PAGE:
Robert E. Sievers
Professor Sievers is studying analytical chemistry, pharmaceutical science, aerosols, microparticles and nanoparticles, inhalable vaccines and antibiotics, and supercritical fluids.
Fundamental and applied studies of the formation of nanoparticle and microparticle aerosols are underway. Carbon dioxide-assisted nebulization provides superior aerosols for various forms of spectroscopy, such as electro-spray ionization, mass spectrometry and atomic absorption. Sievers' students are collaborating with pharmacists and physicians in the University of Colorado Health Sciences Center of Pharmaceutical Biotechnology, to develop new methods for delivery of aerosol particles useful in direct and painless administration of therapeutic drugs and vaccines by inhalation. The drugs are dissolved or suspended in supercritical fluids, and unusually small aerosol particles are formed by rapid decompression to facilitate delivery of the aerosol particles to the most distal alveoli and to allow rapid uptake by the lungs. Formation of fine aerosols is expected to become increasingly important in the treatment or vaccination against measles, HPV, influenza, infections, cystic fibrosis, and asthma.
The simultaneous stabilization, drying, and micronization of vaccines, antibodies, proteins, antibiotics, and anti-inflammatory pharmaceuticals and other products of the biotechnology revolution are under study. Two of the fourteen "Grand Challenges identified by the Bill and Melinda Gates Foundation and the NIH Foundation as critical to world health are being addressed by the Sievers group: needle-free administration of vaccines (by pulmonary or nasal aerosols), and vaccines that do not need refrigeration for long term storage. Collaborations with groups in India and South Africa have been developed.
Development of needle-free and water-free inhalable dry powder aerosol vaccines
Inhalable dry powder aerosol vaccines require no needle, no purified water for reconstitution, and no electricity or batteries for delivery, which makes them especially useful in developing countries. Working in Prof. Sievers’ Global Health Group in CIRES, in collaboration with Aktiv-Dry LLC, in Boulder, Colorado, the Serum Institute of India, Ltd., Johns Hopkins Bloomberg School of Public Health, and the U.S. Centers for Disease Control and Prevention, our team developed the first dry powder aerosol vaccine to complete Phase I trials without any adverse events.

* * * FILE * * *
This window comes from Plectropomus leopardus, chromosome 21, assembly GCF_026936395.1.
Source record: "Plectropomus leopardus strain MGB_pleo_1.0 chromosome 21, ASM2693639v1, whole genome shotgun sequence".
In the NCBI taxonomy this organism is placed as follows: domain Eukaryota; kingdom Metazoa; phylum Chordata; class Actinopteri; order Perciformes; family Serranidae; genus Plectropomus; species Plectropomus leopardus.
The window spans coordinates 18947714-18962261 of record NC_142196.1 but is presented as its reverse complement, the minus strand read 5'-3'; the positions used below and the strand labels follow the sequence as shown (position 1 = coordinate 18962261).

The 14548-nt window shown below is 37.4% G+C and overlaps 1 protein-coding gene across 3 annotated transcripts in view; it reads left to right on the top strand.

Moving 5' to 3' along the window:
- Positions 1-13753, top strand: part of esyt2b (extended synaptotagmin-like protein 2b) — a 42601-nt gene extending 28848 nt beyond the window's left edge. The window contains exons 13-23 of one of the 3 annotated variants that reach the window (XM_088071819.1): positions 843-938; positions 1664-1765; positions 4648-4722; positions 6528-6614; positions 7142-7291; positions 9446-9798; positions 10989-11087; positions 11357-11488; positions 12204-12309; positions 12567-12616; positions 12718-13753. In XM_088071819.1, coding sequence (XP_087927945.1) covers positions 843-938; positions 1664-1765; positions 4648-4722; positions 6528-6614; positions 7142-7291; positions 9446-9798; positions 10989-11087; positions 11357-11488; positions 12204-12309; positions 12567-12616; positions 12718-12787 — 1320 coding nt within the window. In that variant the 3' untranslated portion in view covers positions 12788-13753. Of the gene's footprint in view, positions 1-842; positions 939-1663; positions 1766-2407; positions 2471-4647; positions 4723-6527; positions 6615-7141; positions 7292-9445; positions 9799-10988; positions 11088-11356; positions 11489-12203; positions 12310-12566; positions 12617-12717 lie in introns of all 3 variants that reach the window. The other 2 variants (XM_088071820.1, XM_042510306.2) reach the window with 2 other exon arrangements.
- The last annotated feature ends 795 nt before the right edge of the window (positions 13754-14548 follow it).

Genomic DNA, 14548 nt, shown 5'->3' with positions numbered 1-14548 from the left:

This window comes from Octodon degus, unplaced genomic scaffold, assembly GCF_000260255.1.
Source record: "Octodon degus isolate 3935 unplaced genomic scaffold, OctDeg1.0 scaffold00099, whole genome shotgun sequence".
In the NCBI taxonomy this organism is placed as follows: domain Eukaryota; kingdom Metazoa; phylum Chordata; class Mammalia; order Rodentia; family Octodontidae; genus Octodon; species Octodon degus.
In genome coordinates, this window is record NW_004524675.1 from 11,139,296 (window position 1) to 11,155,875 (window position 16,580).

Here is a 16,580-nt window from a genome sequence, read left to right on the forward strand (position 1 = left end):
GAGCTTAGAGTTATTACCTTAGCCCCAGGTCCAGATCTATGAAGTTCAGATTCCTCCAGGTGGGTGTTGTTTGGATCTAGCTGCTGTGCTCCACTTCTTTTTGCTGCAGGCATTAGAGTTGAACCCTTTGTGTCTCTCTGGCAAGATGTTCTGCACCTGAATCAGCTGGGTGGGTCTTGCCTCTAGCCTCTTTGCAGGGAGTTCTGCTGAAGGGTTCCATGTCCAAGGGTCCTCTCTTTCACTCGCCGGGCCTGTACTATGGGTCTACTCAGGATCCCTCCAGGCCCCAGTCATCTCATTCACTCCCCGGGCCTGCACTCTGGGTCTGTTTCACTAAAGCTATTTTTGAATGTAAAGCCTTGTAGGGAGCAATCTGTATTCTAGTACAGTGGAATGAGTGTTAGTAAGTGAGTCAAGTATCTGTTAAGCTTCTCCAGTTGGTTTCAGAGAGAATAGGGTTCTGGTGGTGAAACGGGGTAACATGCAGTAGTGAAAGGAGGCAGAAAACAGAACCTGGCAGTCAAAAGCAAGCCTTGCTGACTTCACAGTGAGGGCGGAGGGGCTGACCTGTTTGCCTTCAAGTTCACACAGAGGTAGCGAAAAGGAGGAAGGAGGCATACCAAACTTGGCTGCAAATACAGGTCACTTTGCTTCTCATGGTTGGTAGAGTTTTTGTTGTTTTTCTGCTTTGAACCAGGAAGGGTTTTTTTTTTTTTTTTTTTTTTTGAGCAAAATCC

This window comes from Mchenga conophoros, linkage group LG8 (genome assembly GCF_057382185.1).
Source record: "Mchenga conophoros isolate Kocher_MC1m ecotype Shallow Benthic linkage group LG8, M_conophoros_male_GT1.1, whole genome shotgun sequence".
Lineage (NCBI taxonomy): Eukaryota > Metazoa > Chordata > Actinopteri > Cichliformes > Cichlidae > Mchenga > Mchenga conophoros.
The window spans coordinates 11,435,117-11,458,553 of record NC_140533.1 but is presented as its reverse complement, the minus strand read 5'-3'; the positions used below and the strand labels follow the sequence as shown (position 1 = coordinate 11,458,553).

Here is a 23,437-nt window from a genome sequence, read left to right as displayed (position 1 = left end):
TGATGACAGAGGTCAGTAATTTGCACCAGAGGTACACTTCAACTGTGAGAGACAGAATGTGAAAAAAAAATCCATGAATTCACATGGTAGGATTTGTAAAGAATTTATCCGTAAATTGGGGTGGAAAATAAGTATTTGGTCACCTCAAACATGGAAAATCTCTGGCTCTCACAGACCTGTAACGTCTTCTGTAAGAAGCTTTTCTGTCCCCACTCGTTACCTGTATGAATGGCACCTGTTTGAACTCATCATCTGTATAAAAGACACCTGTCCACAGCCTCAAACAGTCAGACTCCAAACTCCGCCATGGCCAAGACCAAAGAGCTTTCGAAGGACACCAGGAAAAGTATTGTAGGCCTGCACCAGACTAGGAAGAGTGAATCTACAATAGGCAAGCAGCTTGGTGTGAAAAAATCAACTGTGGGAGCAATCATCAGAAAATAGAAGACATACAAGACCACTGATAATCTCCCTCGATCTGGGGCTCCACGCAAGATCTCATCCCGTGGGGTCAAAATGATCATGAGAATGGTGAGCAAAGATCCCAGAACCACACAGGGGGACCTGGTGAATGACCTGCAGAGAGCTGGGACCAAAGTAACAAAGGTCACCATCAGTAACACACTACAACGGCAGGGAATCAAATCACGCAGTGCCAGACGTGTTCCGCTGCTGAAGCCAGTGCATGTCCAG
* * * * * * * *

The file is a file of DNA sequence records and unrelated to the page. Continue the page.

To facilitate aerosol delivery, our CIRES team earlier invented the PuffHaler®, an “active” dry powder inhaler with only one moving part, a simple squeeze bulb with its pressure release valve. We also invented a special form of spray drying, Carbon Dioxide Assisted Nebulization with a Bubble Dryer (CAN-BD), that produces aerosol microparticles small enough (1-5 microns aerodynamic diameter) to be distributed throughout the moist respiratory tracts of humans and test animals in which immune responses are generated.
This dry powder aerosol vaccine has been administered to 40 human volunteers without any serious adverse events observed while following the patients 180 days after this Phase I safety clinical trial began in India. This development over the past nine years by a team of 35 chemists, engineers, physicians, immunologists, public health specialists, students, and post-doctorals has been made possible by a $20 million grant (FNIH Grant 1077) from the Foundation for the National Institutes of Health as part of the Grand Challenges in Global Health Initiative created by the Bill and Melinda Gates Foundation.
Honors and Awards
- Tswett Chromatography Medallist, 1981
- American Chemical Society Colorado Section Award, 1985
- Dimick Award in Chromatography, 1992
- Thomas Jefferson Award, 2001
- Robert Stearns Award, 2003
- Pinnacle of Inventorship Award, 2004
- ACS Astellas Prize in Public Health, 2008
- Governor's Award for Research Impact, 2009